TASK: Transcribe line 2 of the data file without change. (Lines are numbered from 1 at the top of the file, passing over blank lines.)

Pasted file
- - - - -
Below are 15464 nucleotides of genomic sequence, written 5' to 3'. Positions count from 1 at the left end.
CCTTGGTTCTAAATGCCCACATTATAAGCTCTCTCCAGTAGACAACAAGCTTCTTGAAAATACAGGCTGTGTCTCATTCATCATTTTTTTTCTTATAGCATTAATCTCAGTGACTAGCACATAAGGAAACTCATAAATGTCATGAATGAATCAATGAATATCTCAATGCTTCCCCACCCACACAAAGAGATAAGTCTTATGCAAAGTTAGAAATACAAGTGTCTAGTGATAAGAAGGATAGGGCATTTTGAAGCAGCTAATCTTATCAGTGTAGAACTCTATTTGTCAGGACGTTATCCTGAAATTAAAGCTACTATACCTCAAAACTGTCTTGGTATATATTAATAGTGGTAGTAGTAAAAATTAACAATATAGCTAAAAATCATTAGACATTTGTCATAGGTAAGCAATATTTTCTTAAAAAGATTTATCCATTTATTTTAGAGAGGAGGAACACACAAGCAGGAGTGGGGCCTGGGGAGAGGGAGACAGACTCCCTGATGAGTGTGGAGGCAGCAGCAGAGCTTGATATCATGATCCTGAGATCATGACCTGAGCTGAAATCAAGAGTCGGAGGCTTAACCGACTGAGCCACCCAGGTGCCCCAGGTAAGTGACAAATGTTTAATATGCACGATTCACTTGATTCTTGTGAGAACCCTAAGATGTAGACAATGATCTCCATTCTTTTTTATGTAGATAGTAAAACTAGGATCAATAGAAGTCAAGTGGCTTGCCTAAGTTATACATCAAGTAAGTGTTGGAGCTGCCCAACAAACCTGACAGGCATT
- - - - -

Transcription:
CCTTGGTTCTAAATGCCCACATTATAAGCTCTCTCCAGTAGACAACAAGCTTCTTGAAAATACAGGCTGTGTCTCATTCATCATTTTTTTTCTTATAGCATTAATCTCAGTGACTAGCACATAAGGAAACTCATAAATGTCATGAATGAATCAATGAATATCTCAATGCTTCCCCACCCACACAAAGAGATAAGTCTTATGCAAAGTTAGAAATACAAGTGTCTAGTGATAAGAAGGATAGGGCATTTTGAAGCAGCTAATCTTATCAGTGTAGAACTCTATTTGTCAGGACGTTATCCTGAAATTAAAGCTACTATACCTCAAAACTGTCTTGGTATATATTAATAGTGGTAGTAGTAAAAATTAACAATATAGCTAAAAATCATTAGACATTTGTCATAGGTAAGCAATATTTTCTTAAAAAGATTTATCCATTTATTTTAGAGAGGAGGAACACACAAGCAGGAGTGGGGCCTGGGGAGAGGGAGACAGACTCCCTGATGAGTGTGGAGGCAGCAGCAGAGCTTGATATCATGATCCTGAGATCATGACCTGAGCTGAAATCAAGAGTCGGAGGCTTAACCGACTGAGCCACCCAGGTGCCCCAGGTAAGTGACAAATGTTTAATATGCACGATTCACTTGATTCTTGTGAGAACCCTAAGATGTAGACAATGATCTCCATTCTTTTTTATGTAGATAGTAAAACTAGGATCAATAGAAGTCAAGTGGCTTGCCTAAGTTATACATCAAGTAAGTGTTGGAGCTGCCCAACAAACCTGACAGGCATT